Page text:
AFMC executive director reflects on career start, successes after 34 years

AFMC executive director reflects on career start, successes after 34 years

WRIGHT-PATTERSON AIR FORCE BASE, Ohio — What began as uncertainty about the possibility of an Air Force career transformed into a 34-year commitment for Air Force Materiel Command Executive Director Michael A. Gill, who retires April 1 after spending three years in the command’s top civilian post.

“We all talk about retirement, but you don’t realize just how quickly the time goes,” Gill said. “I can’t believe I’ve gotten to the end, because I enjoyed the ride so much.”

More than three decades ago, the prospect of an Air Force job was not foremost in the mind of a college-aged Gill, who grew up near Robins Air Force Base, Georgia, watching F-15s fly overhead and living with his mother, who also had a successful Air Force career.

A stint in the Robins contracting office changed that mindset, however, and introduced Gill to a career field he said he equated with being a good steward of taxpayer dollars.

“Both my parents had worked for the Air Force and I had a comfort level and I knew the mission,” he said. “It just seemed like the right fit.”

That opportunity set the course for a diverse career that would eventually include three assignments at Headquarters AFMC and jobs at three bases in the command. As executive director, Gill now advises the AFMC commander in managing all aspects of the command’s mission, in addition to advising her on labor union relations and development of the civilian work force.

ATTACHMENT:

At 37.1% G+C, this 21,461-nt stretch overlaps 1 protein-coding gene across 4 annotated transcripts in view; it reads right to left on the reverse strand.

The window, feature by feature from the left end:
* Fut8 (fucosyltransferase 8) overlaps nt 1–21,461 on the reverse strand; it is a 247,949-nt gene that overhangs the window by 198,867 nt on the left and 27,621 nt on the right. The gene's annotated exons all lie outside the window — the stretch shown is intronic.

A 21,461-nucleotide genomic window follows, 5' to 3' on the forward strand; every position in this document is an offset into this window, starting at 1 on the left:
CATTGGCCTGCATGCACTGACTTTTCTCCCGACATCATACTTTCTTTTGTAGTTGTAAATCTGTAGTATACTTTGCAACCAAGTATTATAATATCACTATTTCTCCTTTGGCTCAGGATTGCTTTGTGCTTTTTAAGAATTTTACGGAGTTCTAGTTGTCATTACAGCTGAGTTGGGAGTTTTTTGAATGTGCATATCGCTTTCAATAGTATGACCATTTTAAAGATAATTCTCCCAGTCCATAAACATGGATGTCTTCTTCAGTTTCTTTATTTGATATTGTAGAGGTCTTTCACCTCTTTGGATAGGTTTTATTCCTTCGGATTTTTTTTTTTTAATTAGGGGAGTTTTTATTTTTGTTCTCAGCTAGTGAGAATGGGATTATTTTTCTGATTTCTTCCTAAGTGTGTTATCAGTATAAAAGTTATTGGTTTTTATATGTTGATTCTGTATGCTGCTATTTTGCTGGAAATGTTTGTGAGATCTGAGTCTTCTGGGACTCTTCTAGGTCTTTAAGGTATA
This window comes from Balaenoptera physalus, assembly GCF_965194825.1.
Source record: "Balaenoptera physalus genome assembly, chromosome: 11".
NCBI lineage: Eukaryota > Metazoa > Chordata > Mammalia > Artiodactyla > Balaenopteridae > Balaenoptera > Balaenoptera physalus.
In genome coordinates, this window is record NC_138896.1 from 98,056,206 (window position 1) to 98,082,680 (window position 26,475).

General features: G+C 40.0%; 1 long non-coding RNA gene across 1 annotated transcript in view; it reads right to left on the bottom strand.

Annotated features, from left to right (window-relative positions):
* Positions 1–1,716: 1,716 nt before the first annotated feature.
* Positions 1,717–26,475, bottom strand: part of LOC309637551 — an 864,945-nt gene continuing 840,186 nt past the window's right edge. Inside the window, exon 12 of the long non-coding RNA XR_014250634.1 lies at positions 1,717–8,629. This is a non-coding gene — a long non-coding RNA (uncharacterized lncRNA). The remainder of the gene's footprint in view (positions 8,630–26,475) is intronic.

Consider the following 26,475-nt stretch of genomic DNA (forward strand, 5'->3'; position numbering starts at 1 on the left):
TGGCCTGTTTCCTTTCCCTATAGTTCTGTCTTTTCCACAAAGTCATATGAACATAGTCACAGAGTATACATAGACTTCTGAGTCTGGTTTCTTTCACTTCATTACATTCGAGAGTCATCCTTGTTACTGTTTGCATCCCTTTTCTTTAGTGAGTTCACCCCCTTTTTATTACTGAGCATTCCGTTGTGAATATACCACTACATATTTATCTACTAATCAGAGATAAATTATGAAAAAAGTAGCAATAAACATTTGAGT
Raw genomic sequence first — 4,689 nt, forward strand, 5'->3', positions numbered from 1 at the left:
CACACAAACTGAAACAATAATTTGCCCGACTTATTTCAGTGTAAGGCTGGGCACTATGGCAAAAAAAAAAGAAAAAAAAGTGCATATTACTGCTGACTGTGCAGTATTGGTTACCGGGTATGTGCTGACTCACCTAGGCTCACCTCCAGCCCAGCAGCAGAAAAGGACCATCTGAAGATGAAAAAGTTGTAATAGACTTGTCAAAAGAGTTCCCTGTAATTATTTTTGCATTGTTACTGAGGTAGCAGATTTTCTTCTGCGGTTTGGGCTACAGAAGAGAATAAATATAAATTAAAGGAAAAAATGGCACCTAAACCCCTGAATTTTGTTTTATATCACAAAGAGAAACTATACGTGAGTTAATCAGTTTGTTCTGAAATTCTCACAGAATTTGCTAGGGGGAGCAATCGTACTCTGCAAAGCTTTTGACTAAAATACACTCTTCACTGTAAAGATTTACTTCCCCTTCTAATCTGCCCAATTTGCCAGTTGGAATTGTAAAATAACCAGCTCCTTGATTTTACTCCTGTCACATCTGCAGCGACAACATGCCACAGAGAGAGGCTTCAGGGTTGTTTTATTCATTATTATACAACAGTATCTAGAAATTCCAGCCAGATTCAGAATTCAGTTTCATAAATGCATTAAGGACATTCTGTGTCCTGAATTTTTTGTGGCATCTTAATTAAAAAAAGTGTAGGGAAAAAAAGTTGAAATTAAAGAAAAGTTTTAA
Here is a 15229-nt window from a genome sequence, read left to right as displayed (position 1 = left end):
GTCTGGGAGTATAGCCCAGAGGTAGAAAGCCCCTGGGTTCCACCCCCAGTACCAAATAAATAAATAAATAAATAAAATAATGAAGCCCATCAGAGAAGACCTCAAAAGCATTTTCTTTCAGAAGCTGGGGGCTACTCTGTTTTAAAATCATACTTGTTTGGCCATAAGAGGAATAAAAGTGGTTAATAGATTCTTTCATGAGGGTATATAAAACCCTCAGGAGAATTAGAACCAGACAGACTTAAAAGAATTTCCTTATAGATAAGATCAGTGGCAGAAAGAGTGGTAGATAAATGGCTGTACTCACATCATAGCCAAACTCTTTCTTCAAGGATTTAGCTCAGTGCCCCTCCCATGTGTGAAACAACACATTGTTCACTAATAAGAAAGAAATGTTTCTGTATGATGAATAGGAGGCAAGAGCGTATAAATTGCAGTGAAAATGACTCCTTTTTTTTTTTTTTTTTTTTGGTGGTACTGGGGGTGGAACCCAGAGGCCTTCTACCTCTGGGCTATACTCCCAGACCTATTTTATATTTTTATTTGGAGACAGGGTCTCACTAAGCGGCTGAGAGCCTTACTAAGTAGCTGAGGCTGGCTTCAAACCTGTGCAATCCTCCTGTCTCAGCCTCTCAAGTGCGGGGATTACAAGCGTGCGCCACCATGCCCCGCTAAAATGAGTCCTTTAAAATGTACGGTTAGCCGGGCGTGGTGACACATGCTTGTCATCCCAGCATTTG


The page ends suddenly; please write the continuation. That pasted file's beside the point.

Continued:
Gill’s most recent tenure began as AFMC reached full operational capability of the then newly established five-center construct. It was that climate of transition and focus on efficiency that would lay a foundation for what Gill regards as accomplishments on the job.

“I take a lot of pride in being a part of the planning, the implementation and the latter part of the five-center — and now six-center — construct,” Gill said.

Similarly, he pointed to a collaboration with small business that yielded “incredible” results within the command and the services portfolio he manages. This, Gill said, was yet another example of the command’s commitment to efficiency and small business.

“The command has exceeded its small business goals the last two years, and that’s the first time we’ve done that,” he said. “I think together we’ve broken the code on how we can best leverage our small business community.”

Gill also cites as a success the partnership between AFMC and American Federation of Government Employees Council 214, which has brought the Voluntary Protection Program, flexible work schedules and fitness programs to the command’s largely civilian workforce.

“I consider that a success from the standpoint that I think we’ve done some things with the partnership that highlight what good we can do for our people while supporting the mission — and that really is the ultimate goal,” Gill said.

That partnership has also most recently included work related to the command’s transition to Acquisition Demonstration, a personnel system that Gill said will “give more latitude over personnel processes related to assigning and moving employees and compensating them for their contributions.”

With these accomplishments now nearly a part of his career past, Gill said that his post-AFMC plans are gradually becoming clearer. While not all of those plans are solidified, Gill is quick to point out where his attention will be re-directed.

“Family, friends, hobbies and probably doing some things my schedule just doesn’t permit me to do today,” he said.

When reflecting on career highlights, Gill said that successes are memorable but the team dynamics and relationships that accompany them are unforgettable.

“I will have a lot of fond memories of all the great things we’ve done,” Gill said, “Of it all, though, I will miss the camaraderie of what comes with being a member of the Air Force family … because it is a family.”

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